Most of us have been touched by cancer in some way and have been exposed to the warnings about common signs and symptoms of the devastating disease. However, cancer development does not always present itself with common symptoms; sometimes the signs are passed off as other ailments. To reduce your cancer risk it is important to understand all the symptoms, including the unexpected.
A lump or a thickening under the skin is the most common sign that someone could have a cancerous tumor. Skin changes, such as sores that just will not heal, dark patches or problems with moles are also a well-known symptom. Depending on what type of cancer a person has, there could be problems with swallowing or urinating.
Cancer Development – The Gender Effect
Cancer development does not take place overnight and many unexpected symptoms can arise. They can be mild in the beginning and become more severe as time passes. When we think of breast cancer, the common symptom that comes to mind is a lump in the breast, but below is a list of unexpected symptoms that can be encountered.
• Lump in the armpit
• A sore back
• Skin changes to the breast nipple (redness, flakiness or dimpled skin)
• Breast soreness
• Nipple changes (nipple turns inward, changes shape, expresses liquid other than milk)
Ovarian Cancer symptoms can be similar to digestive problems and include feeling full, bloated or feeling pain in the abdomen. There are a few signs that are not as common. They include shortness of breath, unexpected vaginal bleeding, and the feeling that you have to urinate often. Research continues on ways to detect ovarian cancer early. In the meantime, if you have a family history and are concerned about your cancer risk then you should discuss it with your doctor.
Bleeding following intercourse or bleeding after menopause is unexpected and can be a sign of cervical cancer. This type of cancer in the early stages doesn’t cause any symptoms so it is important for women to have a regular pap test. These symptoms can also be a sign of uterine cancer. If you experience pain in your pelvic area or pain while trying to empty your bladder, it could also be associated with uterine cancer. Your cancer risk is likely higher if there is a family history of cervical or uterine cancer.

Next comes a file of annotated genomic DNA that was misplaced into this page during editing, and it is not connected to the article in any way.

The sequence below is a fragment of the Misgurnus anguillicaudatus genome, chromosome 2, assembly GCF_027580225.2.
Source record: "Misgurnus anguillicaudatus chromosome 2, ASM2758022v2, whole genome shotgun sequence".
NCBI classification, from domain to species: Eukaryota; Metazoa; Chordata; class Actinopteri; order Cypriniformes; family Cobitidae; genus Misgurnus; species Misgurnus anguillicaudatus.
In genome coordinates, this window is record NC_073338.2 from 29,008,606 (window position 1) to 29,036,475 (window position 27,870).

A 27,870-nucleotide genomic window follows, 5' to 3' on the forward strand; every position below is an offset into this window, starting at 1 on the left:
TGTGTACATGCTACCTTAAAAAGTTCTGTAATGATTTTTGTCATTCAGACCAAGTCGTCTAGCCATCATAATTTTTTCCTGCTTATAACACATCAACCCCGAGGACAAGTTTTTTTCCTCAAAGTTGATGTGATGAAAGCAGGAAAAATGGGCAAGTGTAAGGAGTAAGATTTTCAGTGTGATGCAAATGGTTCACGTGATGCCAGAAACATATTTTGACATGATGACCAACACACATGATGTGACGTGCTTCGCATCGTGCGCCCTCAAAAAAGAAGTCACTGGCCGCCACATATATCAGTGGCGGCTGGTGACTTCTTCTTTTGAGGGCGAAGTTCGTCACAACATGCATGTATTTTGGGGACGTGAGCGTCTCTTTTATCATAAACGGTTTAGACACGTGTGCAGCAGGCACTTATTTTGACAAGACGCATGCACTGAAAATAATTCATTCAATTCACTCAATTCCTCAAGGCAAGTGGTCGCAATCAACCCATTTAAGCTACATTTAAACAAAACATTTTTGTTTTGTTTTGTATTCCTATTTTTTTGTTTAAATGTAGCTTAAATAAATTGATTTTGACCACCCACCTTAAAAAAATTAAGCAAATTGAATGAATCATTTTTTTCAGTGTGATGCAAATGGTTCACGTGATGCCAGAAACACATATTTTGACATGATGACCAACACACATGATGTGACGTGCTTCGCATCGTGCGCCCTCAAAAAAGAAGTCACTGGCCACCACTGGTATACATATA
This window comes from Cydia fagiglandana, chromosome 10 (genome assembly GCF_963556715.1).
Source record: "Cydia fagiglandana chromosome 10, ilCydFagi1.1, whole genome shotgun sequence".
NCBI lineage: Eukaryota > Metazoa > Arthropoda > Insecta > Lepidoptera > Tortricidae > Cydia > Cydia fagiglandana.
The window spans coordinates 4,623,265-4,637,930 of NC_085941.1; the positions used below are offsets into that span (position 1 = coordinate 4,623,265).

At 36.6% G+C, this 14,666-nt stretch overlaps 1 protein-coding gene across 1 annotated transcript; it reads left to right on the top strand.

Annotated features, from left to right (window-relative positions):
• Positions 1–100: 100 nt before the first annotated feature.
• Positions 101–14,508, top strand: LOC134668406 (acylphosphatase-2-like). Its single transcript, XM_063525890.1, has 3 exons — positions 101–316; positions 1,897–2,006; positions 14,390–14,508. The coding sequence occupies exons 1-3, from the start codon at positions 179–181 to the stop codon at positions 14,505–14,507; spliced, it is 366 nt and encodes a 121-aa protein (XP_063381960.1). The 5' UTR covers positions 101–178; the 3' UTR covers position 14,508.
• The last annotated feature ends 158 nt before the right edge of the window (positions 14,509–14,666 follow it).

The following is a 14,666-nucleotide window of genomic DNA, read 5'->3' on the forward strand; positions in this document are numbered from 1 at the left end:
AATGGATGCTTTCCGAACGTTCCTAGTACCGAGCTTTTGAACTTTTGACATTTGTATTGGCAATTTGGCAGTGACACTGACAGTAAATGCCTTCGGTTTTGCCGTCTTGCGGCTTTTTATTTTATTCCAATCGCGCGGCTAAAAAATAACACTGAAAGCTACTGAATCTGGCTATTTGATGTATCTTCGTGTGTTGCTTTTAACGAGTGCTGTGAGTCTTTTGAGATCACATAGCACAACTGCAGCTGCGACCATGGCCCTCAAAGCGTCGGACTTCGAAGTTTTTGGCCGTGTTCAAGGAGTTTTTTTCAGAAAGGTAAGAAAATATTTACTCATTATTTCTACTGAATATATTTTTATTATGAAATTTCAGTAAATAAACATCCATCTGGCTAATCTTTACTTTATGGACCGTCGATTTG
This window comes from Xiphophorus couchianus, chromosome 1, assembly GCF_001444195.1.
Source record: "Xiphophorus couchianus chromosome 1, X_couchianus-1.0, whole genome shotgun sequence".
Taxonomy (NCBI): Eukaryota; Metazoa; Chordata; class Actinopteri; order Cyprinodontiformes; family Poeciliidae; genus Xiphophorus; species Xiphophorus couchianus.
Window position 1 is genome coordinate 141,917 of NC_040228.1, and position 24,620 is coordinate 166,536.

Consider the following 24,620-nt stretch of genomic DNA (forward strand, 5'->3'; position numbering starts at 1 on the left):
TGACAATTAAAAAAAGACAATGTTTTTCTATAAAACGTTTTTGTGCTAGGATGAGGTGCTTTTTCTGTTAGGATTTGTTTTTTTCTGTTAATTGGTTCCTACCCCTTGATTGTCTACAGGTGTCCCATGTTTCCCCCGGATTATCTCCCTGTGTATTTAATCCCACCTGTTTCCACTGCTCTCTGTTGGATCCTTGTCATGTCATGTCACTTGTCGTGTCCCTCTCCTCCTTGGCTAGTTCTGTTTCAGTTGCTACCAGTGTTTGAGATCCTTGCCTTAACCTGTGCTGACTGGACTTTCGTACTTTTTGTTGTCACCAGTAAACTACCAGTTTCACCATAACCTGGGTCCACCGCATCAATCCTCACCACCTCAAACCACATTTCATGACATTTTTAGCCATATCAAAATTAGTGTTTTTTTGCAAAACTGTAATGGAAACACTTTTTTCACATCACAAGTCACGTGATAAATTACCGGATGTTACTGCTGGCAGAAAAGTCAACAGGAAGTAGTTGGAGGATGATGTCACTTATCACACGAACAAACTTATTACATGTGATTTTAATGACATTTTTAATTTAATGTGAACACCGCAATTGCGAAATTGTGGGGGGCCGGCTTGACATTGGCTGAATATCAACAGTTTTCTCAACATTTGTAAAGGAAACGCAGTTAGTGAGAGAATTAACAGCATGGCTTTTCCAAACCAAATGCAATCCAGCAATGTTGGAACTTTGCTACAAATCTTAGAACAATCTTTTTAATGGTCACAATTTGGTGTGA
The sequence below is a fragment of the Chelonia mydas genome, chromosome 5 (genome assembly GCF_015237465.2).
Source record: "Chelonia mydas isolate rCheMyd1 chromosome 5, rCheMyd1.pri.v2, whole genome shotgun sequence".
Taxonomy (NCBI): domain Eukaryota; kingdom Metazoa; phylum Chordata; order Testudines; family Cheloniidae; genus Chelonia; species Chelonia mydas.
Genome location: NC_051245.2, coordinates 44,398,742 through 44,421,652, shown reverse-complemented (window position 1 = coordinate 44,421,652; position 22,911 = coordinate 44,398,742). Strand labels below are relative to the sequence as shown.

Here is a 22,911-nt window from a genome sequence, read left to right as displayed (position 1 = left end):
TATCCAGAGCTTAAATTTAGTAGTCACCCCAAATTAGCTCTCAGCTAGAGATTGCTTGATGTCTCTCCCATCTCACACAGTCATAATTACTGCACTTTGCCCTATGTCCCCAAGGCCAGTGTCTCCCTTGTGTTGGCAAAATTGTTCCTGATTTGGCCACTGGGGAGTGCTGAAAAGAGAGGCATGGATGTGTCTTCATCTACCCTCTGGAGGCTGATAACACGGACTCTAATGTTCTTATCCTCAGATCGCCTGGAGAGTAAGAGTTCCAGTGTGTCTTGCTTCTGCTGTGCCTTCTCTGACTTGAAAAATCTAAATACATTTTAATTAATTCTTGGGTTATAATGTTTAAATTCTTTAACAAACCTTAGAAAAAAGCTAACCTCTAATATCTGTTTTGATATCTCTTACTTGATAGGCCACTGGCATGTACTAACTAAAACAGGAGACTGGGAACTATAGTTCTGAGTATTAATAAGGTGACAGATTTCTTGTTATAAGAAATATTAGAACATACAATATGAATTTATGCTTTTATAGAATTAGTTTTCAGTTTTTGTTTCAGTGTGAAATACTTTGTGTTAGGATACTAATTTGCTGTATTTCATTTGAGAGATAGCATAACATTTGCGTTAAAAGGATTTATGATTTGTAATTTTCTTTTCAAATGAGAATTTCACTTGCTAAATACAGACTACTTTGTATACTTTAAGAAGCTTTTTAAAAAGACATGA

Prostate Cancer is the second leading cause of death among men in the United States. Frequent urination, slow urine stream and difficulty urinating are associated with benign enlargement of the prostate; however, these symptoms can also be a sign of cancer. Blood in the semen or urine, as well as back pain or bone pain are other symptoms of cancer development.
According to Stanford Medicine, 97 per cent of testicular cancer is curable if caught early. Here are some unexpected signs:
• Pain in testicle area
• Back pain
• Stomach pain
Women and men
Sometimes cancer cells can release substances into the blood stream that can cause symptoms that are not normally associated with cancer. On example of this is pancreatic cancer. It can release substances that can cause blood clots in the legs. Another example is lung cancer. It can create a hormone substance that increases blood calcium levels leading to dizziness. Another issue to look at is unexplained weight loss. In many cases, people don’t have symptoms of cancer at first; however, they do experience sudden, dramatic weight loss. If there are any unexpected changes in your body it may not be cancer, but it could be another health problem so it is important to see your doctor as soon as you can.